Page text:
Exports of LNG from the US aren’t the only potential growth story for North America. LNG shipments out of Western Canada are also on tap. Ashok Dutta, in this week’s Oilgram News column Petrodollars, reviews the start-and-go status of the various projects.

It’s nearing a now or never time for getting the much-touted grassroots LNG industry in Western Canada’s British Columbia off the ground.

Home to 1,965 TCF of gas-in-place—located in some of the most prolific plays in North America—there should never be any doubts about the prospects of success.

The National Energy Board has already granted export licenses for nine facilities, and continues to evaluate applications for at least five more projects, yet no one has “shown the money” in terms of a final investment decision.

Four of the nine green-lighted projects have the strong backing of Japanese utilities and trading companies as either equity partners or offtakers, or both, but no FIDs.

The Japanese projects include: the 24 million mt/year Aurora LNG with Inpex and JGC Corp as stakeholders; the 12 million mt/year Pacific Northwest LNG with Japan Petroleum Exploration Company as 10% stakeholder and offtaker; the 12 million mt/year LNG Canada facility with Mitsubishi Corp as founding partner; and the 2.3 million mt/year Triton LNG with Idemitsu as 50% shareholder.

Interest is also growing from India, with its state-owned Indian Oil Corp., eyeing opportunities to further increase its upstream stake and offtake. The company already has a 10% footing in the Pacific Northwest facility and has also put pen to paper for 1.2 million mt/year of LNG.

“For the first time, we have also had interests from European buyers who are looking for stable and secure LNG supplies in the light of the geo-political issues between Russia and Ukraine,” said Rich Coleman, British Columbia’s natural gas development minister.

Yet, like two other leading producing areas in Qatar and Australia, project proponents in British Columbia have the all-too-familiar hiccups that are coming in the way of FIDs being adopted.

In a multi-dimensional industry like LNG the right fiscal framework, cost of resource development, market dimensions, project economics, construction costs and regulatory issues need to be in place before projects can get going, said William Gwozd, senior vice-president for gas services with Calgary-based Ziff Energy.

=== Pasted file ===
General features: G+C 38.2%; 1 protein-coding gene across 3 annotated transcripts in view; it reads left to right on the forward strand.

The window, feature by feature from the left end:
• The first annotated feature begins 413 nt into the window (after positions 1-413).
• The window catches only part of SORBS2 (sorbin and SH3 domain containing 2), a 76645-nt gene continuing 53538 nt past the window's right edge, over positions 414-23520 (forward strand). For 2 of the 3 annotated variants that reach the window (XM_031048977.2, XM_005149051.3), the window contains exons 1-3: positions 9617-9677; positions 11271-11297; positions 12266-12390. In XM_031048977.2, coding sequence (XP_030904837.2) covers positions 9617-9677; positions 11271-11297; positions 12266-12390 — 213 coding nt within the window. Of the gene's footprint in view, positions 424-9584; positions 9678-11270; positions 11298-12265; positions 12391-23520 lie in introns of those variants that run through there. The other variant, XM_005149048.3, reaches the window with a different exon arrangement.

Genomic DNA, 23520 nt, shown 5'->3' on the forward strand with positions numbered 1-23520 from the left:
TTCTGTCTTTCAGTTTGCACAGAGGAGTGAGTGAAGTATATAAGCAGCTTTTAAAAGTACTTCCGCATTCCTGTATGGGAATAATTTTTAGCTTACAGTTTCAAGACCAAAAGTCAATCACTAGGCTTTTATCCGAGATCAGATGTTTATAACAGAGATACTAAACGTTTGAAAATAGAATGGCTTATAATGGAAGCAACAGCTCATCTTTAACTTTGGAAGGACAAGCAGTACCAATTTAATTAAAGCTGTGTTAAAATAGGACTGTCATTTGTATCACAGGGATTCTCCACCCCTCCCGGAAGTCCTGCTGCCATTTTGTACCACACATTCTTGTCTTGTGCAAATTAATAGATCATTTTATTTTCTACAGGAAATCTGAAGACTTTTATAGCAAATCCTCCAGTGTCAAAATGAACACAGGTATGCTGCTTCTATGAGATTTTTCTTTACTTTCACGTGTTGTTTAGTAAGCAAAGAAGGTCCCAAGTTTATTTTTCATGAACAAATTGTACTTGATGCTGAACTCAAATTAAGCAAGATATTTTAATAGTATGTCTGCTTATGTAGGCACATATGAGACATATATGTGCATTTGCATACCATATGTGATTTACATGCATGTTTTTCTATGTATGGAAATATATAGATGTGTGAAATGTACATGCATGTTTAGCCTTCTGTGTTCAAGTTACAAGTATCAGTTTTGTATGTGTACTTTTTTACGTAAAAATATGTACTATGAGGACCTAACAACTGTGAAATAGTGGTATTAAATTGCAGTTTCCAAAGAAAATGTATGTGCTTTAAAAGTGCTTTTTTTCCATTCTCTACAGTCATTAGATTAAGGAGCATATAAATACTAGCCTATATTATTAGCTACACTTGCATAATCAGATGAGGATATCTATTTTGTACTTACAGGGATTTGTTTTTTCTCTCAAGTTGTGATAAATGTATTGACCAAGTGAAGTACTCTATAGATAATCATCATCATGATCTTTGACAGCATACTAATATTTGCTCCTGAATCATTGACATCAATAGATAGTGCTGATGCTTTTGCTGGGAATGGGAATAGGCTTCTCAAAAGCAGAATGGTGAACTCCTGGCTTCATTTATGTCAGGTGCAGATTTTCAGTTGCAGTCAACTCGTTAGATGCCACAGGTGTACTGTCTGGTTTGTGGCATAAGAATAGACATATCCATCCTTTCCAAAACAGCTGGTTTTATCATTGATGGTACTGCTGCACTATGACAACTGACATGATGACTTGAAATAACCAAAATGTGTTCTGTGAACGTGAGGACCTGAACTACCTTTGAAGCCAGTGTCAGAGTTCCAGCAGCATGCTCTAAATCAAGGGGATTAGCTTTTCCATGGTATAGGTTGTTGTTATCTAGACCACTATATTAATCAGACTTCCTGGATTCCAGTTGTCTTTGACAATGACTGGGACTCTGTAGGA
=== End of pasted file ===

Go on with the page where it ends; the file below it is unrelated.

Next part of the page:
Another factor that delays financial commitments, typical to British Columbia, is the need to invest in multi-billion dollar pipelines often more than 500 miles long to transport feedstock gas from hinterland areas in the Western Canadian Sedimentary Basin to planned LNG liquefaction terminals along the coastline. These projects almost require as much legwork to get off the ground as the actual LNG plan.

And last, but not the least, is the inability of developers to sign more offtake deals that will make their projects commercially viable.

Until now, Pacific Northwest has only been successful in signing offtake deals for about 7.5 million mt/year or 62% of its total planned capacity.

The delay in FIDs in British Columbia has become a cause of concern for several in the industry.

Michal Moore, area director of energy and environment policy with the School of Public Policy, University of Calgary, said if the province does not act quickly it could soon end up losing out to other jurisdictions, like heavyweights Qatar and Australia and planned debutants namely, the US and Mozambique.

“If BC [British Columbia] doesn’t have LNG plants under construction by 2018, it will become increasingly difficult to get into the market because contracts will have locked up the new demand for gas in Asia,” Moore said in an 86-page report.

“The market [for LNG] is large and it is growing, but there are a lot of countries and companies lined up to provide adequate supply to meet that demand in the short and long term. So, to imagine the market is infinitely large and infinitely growing is simply a mistake,” said Moore.

Mary Hemmingsen, global LNG lead with KPMG, said in late June a “window” of opportunity for Canadian LNG producers will be available again from 2019 to 2022 when several Asian buyers re-negotiate existing offtake deals they have with Middle Eastern suppliers.

At the core of that renewal will be a new form of pricing, with Japanese utilities seeking a range from $10 to $12/MMBtu, Gwozd said, adding their target will be to link LNG pricing with natural gas rather than crude oil.

“Their [Japanese buyers] aim is to link 100% to Henry Hub prices, rather than JCC [Japan Customs Cleared],” said Jihad Traya, associate director at IHS CERA for North America natural gas, but added that in reality it will likely be a cocktail of oil and gas pricing.

The sale price of Canadian LNG will be pitted against a production cost of nearly $10/MMBtu, with little room being left for profits, which is another hurdle toward securing and FID.

In the 1980’s, construction costs for LNG facilities were around $350/mt, declining to $200/mt in the early 2000s. Since then costs have surged to $1000 to $1,600/mt and beyond, a Deloitte report said. —Ashok Dutta in Calgary.

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